30 days of writing every day

Abhinit Singh
3 min readJul 14, 2023
Photo by Andrew Neel on Unsplash.

Finally, I’m through. Phew.

Thirty days ago, I started posting one article on the internet daily. That was mainly to keep me occupied during my mundane existence at home. It wasn’t smooth, though; writing on a whim is one thing, but writing with discipline is something else.

Only in my third year of college did I realize my writing knack. It began with WhatsApp statuses, Instagram captions, and mass texts; and then progressed to letters, emails, and other tedious forms.

So, while I waited for my corporate slavery timeline, I thought, “Why not write just for the heck of it? After all, how hard could it be?” Lol.

I’m a workaholic. I need something hanging over my head to prevent me from being bored to death. Hence, the self-imposed 30-day challenge. It was a ‘challenge,’ indeed. It just turned out to be a little more challenging than I expected.

Some aspects can be evolved: voice, structure, delivery, style, and other similar nuances. However, the most crucial ingredient remains well beyond the writer’s control.

You could be the best at language, presentation, coherence, and delivery; and still be powerless without ideas. They are elusive: sometimes, you find yourself banging your head over a mediocre subject to get through the day, while other times, you stumble upon the best ideas effortlessly. It is the idea that I have struggled with.

Nevertheless, it was an experience worth having. May it be the thinking, drafting, editing, proofreading, publishing — all of it.

Here’s how the stats look at the time of writing this article:

My medium stats for the last 30 days.

Cool? Now get over them.

Stats can be encouraging, but they’re unreliable as a metric. The best articles may end up doing worse than mediocre ones in readership. Tags, time of posting, the day of the week: anything could go right or wrong.

My favorites aren’t the ones that have done the best at numbers. Often, an okay-ish piece gains widespread readership due to the relevance of its subject; the downside is that it loses shine with time. The best writings are timeless.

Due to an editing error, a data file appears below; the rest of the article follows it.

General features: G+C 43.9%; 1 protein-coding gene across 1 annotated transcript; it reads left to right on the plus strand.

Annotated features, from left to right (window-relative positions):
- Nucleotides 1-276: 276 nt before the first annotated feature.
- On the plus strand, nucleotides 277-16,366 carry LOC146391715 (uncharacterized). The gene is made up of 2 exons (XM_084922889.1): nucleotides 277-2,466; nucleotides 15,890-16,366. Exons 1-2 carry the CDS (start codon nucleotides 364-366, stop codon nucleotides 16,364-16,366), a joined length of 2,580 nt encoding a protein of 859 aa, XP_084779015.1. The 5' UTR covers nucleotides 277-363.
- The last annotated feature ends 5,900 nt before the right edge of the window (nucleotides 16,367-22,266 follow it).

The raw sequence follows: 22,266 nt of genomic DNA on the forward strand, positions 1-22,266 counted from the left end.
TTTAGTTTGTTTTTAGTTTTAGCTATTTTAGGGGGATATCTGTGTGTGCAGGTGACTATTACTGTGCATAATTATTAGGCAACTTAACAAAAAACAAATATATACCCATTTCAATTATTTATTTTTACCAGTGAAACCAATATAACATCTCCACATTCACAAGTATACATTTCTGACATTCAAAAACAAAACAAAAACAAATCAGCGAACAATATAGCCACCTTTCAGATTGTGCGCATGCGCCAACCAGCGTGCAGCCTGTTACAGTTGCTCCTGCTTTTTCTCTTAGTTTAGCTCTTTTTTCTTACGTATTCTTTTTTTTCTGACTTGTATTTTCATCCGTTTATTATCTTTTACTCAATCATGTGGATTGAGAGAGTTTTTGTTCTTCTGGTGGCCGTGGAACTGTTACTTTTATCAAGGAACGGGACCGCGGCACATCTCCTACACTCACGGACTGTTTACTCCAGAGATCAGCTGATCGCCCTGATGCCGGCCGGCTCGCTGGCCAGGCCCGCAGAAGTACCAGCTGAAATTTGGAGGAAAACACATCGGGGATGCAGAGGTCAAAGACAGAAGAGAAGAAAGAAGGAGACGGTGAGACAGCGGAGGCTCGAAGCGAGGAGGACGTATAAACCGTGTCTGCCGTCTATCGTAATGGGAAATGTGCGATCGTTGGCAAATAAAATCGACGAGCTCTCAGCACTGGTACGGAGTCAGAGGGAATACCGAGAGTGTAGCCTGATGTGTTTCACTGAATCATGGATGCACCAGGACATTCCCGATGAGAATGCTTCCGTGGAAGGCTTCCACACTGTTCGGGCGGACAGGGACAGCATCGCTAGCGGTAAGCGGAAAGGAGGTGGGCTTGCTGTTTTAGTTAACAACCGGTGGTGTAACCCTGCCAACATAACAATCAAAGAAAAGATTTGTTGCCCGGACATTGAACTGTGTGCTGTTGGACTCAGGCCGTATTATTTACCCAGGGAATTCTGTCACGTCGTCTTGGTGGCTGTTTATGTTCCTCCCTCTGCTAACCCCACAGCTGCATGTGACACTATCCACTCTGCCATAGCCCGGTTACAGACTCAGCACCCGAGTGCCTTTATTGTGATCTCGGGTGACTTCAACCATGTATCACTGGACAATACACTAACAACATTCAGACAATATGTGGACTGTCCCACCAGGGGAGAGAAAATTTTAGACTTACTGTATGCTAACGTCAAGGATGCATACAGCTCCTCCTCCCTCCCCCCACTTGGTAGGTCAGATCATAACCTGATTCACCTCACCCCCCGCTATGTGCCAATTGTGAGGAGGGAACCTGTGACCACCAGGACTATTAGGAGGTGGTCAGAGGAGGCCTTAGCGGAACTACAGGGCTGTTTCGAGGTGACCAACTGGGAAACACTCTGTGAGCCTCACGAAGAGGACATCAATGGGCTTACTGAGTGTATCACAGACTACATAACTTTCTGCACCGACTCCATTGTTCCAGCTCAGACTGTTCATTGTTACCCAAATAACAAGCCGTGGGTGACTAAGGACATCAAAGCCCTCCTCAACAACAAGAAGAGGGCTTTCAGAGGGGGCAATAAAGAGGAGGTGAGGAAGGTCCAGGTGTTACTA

If I had to suggest just one article, it’d be this: Why read?

The subject is timeless, the writing is original, and the thoughts are fluid. I stumbled upon the idea and completed it in twenty minutes. It remains a personal and audience favorite.

There are some of my other favorites (unordered):

  1. Why write?
  2. The Curse of Minimalism
  3. Working ‘smart’ isn’t enough.
  4. Why I love autobiographies
  5. Why motivation is unreliable
  6. Why language matters
  7. The Audacity of Hope

Some of my articles with average literary value have done exceeding well for their informative and relevant nature. A couple of them are:

  1. Stuff about campus internships
  2. Five things I’m glad I did in college

You could also browse through my blog to find writings that interest you.

Beyond all that, here are some realizations that hit me in the process:

  1. Write well if you expect readership — no one owes any time to mediocre content. Edit until everything seems fine enough to share. Stick with the deadlines, though.
  2. Don’t fuss over audience expectations — the truth is that the readers have little real idea of what they want. As far as expectations are concerned, people can only expect what they’ve experienced before. Have faith in your thoughts and demonstrate courage in professing them.
  3. Perfection is an abstract concept — being perfect is subjective to reader perception; being original is not. You could spend days polishing something to make it ‘perfect’ for the audience, only to discover that it has few takers. None can accurately decipher another person’s mind; it makes greater sense to share what transpires in one’s own.

Chalo, that’s enough gyan for thirty days of experience.

What’s next? I don’t know. I’ll surely take a break for some time. Dekhte hain fir aaram se.

If you’ve liked my work until now, do consider sharing.

Thanks for reading. Tata Bye-bye.